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Three worlds, 24 performances: Welcome to repertory theater

USC School of Dramatic Arts students cope with a demanding one-month repertory schedule

Allison Engelby Allison Engel
costume designer Howard Schmitt and actress Dee Dee Stephens
Howard Schmitt, the costume designer for Tartuffe, adjusts the collar ruff for Dee Dee Stephens, who is playing a middle-aged bailiff as one of her three roles in the play. (USC Photo/Dietmar Quistorf)

In the first scene of Molière’s Tartuffe, actor Dee Dee Stephens appears as a French servant girl. Less than an hour later, she makes her second entrance as a middle-aged gentleman, adding 80 pounds, a goatee, mustache and notably bushy eyebrows. Three minutes later, she re-enters, thin again and balancing herself on stilts as the bewigged and beribboned King Louis XIV.

But wait, there’s more. Stephens and her 10 fellow third-year MFA Acting students at the USC School of Dramatic Arts are in the midst of a demanding one-month repertory schedule, which involves rotating performances of three different plays.

The company may perform the mid-17th-century comedy at a matinee, and hours later, mount the enduring Thornton Wilder drama Our Town, set in 1901 New Hampshire. The next day, the actors will find themselves in the Aegean Islands during the Peloponnesian War in Trojan Women, a new interpretation of Euripedes’ play written entirely by the MFA Acting class and director David Bridel.

From now through March 9, they will do 24 performances, eight of each play.

All 11 third-year MFA actors take on a wide range of roles for the repertory experience, which is their thesis project. Jamie Cline, for example, plays a young love interest in Tartuffe, the much older stage manager in Our Town and a king in Trojan Women.

“The repertory experience is a vast challenge for the actors, who have to live in three different worlds at the same time,” said Cameron Watson, who is directing Our Town. “It’s also incredibly rare. USC is one of a few programs to offer it.”

Dee Dee Stephens, who portrays Helen of Troy in Trojan Women and Emily Webb in Our Town — in addition to her three roles in Tartuffe — said that playing characters that vary in age, gender, shape, nationality and time period stretches all her muscles.

“Since we all created the script for Trojan Women, that role is totally locked in my body,” she said. “The most challenging mentally is playing the ingénue in Our Town when she’s really young. How do I portray this character who is so far away from me?”

Andrew J. Robinson, director of the MFA Acting program and director of Tartuffe, noted that the actors in repertory sometimes play roles they would not be hired to play by commercial theaters.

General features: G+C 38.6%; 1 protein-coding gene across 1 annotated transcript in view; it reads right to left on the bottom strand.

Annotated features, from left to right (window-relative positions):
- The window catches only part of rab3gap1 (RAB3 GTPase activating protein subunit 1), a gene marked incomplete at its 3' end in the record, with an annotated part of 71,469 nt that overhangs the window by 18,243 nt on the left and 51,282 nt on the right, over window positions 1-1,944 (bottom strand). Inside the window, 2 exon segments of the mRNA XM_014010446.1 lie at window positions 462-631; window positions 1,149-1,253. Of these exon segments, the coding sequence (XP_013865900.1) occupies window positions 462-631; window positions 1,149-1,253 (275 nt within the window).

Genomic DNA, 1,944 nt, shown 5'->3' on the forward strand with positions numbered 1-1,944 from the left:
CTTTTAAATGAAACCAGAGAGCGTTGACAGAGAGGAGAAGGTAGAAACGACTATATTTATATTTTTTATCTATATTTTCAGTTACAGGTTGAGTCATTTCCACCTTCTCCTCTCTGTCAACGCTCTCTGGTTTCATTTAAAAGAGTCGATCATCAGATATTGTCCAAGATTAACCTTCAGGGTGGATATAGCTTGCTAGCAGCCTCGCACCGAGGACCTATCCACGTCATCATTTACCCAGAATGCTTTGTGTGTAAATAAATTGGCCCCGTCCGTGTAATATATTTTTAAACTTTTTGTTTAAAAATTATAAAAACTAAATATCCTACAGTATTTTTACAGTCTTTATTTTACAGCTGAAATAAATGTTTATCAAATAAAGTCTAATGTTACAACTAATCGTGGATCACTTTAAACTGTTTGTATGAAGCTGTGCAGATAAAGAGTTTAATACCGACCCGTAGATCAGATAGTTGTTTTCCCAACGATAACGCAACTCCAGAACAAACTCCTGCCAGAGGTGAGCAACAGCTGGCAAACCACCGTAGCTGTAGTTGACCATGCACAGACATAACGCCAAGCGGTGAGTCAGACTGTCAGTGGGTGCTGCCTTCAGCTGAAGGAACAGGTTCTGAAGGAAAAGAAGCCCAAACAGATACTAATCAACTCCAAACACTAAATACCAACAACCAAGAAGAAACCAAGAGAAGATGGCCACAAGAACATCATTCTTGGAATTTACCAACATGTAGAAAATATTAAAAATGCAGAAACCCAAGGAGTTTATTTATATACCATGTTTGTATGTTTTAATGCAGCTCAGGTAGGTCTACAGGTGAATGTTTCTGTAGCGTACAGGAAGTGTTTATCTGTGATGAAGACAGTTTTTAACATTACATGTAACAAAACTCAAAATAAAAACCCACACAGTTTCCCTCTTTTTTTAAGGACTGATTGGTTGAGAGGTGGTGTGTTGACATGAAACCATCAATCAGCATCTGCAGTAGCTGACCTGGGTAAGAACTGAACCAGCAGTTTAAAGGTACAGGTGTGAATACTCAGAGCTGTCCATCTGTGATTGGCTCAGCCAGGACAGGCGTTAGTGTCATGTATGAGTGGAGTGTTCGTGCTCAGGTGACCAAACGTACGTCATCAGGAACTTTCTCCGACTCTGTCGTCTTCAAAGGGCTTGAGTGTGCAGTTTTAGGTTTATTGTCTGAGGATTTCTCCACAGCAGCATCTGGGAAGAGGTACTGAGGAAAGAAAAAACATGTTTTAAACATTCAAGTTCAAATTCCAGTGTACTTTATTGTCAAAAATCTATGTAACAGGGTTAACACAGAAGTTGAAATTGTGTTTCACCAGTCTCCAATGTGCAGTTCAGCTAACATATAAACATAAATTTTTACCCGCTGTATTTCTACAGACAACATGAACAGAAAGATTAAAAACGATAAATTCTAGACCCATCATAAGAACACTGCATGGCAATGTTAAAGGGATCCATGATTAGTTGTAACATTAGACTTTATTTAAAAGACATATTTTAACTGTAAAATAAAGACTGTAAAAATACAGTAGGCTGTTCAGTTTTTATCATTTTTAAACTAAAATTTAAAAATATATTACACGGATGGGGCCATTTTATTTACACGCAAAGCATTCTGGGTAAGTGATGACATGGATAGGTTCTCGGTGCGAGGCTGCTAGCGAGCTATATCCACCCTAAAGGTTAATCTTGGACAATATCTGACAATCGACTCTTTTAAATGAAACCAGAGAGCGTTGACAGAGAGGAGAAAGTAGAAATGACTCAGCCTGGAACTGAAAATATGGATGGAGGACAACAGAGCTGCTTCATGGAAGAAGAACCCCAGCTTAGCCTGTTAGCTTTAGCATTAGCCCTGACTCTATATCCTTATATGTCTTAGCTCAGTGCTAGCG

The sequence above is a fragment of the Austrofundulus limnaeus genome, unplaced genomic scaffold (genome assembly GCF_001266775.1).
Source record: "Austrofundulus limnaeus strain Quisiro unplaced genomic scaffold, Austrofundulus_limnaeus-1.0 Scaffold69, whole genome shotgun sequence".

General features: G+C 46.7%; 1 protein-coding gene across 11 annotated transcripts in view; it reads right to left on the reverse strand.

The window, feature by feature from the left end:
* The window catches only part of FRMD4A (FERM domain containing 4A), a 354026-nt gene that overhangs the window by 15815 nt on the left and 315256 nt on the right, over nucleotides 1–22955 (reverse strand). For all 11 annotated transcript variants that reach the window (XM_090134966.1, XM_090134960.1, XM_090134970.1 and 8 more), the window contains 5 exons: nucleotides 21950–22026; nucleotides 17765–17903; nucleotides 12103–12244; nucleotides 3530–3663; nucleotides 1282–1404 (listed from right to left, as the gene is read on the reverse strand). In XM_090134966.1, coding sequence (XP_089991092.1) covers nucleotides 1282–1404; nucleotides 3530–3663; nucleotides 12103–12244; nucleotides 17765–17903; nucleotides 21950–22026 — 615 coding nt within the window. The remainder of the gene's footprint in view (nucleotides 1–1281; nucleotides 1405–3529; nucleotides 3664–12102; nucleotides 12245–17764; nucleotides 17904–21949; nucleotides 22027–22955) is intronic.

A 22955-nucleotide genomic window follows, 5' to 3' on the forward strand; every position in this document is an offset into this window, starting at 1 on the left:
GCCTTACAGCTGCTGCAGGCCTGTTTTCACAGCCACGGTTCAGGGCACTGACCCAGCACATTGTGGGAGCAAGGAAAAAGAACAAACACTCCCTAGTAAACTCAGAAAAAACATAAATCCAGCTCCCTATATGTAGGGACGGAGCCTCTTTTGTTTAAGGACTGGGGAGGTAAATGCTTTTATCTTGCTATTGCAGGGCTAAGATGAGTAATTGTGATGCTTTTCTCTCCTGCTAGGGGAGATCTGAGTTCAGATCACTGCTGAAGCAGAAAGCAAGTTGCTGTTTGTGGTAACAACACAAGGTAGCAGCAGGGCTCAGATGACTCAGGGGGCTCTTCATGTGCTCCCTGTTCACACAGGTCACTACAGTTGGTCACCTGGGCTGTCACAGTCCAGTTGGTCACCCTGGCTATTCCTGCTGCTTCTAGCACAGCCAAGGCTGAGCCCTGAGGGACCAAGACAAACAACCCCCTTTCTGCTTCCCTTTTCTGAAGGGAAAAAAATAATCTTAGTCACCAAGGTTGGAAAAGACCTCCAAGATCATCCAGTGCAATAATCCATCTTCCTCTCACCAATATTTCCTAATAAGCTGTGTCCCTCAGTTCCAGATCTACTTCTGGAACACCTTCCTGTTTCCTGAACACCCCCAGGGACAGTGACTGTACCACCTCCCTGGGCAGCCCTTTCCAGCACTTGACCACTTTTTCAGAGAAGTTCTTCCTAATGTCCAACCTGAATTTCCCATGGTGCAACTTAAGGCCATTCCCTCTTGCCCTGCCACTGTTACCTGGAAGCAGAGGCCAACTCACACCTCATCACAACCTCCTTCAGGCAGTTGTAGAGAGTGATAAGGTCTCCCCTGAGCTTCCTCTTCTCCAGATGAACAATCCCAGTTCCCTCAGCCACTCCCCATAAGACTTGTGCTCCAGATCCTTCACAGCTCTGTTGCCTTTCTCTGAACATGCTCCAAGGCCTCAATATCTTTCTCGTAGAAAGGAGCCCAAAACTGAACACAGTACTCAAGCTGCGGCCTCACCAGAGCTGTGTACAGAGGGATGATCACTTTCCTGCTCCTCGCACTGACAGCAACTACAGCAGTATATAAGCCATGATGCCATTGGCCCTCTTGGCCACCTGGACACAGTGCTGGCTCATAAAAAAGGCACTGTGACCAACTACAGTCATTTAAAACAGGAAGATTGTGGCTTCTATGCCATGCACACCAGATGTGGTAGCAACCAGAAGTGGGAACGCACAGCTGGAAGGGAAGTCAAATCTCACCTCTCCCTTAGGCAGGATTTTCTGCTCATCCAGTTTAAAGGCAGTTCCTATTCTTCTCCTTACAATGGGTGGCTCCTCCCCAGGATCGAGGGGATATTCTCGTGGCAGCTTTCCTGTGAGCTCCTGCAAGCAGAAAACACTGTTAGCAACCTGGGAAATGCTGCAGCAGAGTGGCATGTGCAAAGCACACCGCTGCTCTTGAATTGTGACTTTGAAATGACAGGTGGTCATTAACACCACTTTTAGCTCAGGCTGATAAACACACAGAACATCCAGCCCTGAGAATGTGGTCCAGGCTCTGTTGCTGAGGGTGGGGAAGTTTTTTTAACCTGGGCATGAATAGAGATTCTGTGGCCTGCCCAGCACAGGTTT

“Dean Madeline Puzo has remarked that ‘repertory theater is the triumph of miscasting,’ ” Robinson wrote in the plays’ program. “Nothing stretches an actor more than to struggle with a character that’s 180 degrees removed from her or his ‘type,’ ” he continued. “It’s this kind of ‘miscasting’ that often allows for revelatory performance.”

Costume designers cut to the chase

Plaudits go to the three productions’ costume designers, who bring their depth of experience and careful research to the look of each character, allowing the role-hopping actors to create different personas from scene to scene, if necessary.

Costume designer Kate Bergh, who works in opera, dance, film and ad styling as well as theater, encountered a big challenge for Our Town, her first USC production. Director Watson wanted the actors to fashion their costumes from the contemporary clothes they wear as they stroll onto the stage as college students.

“The actors all look kind of bulky when they come in,” Bergh said, “and in the course of the play, they’ll tie a shirt around their waist as an apron, turn clothes inside out and use everything they came in with.”

Tina Haatainen-Jones, head of costume design at USC Dramatic Arts, is a sculptor, set designer and costumer who designed Trojan Women with a contemporary bent. Her costumes included overcoats and fedoras for a Greek chorus of wise guys and mottled watercolor fabrics for the women’s column dresses.

Howard Schmitt, who manages the USC costume shop and serves as the costume designer for Tartuffe, took pains to make all the pieces historically accurate. He noted that during the Renaissance, men’s breeches were tied to vests with ribbons. By 1660, the setting for Tartuffe, ribbons were still seen at men’s waists, but were decorative only — vestiges of something functional. He also added witty touches, such as decorating Louis XIV’s stilts to look like the Gates of Versailles.

Stephens, a third-year MFA Acting student, adds a wig to her costume for King Louis XIV, one of three roles she plays in Tartuffe. (USC Photo/Dietmar Quistorf)

Stephens, a third-year MFA Acting student, adds a wig to her costume for King Louis XIV, one of three roles she plays in Tartuffe. (USC Photo/Dietmar Quistorf)

But above the costumes and makeup, it is the actor’s skill that can put across a collection of characters day after day.

“Multi-play rep is not for the faint of heart,” Robinson summed up. “It requires stamina, patience and true belief in the creative imagination.

“It’s an experience that strengthens and expands presence, the actor’s most valuable asset,” he wrote, adding that he is “deeply grateful to Dean Puzo and the School of Dramatic Arts for keeping the experience alive here at USC.”

A schedule of remaining performances is available.

 

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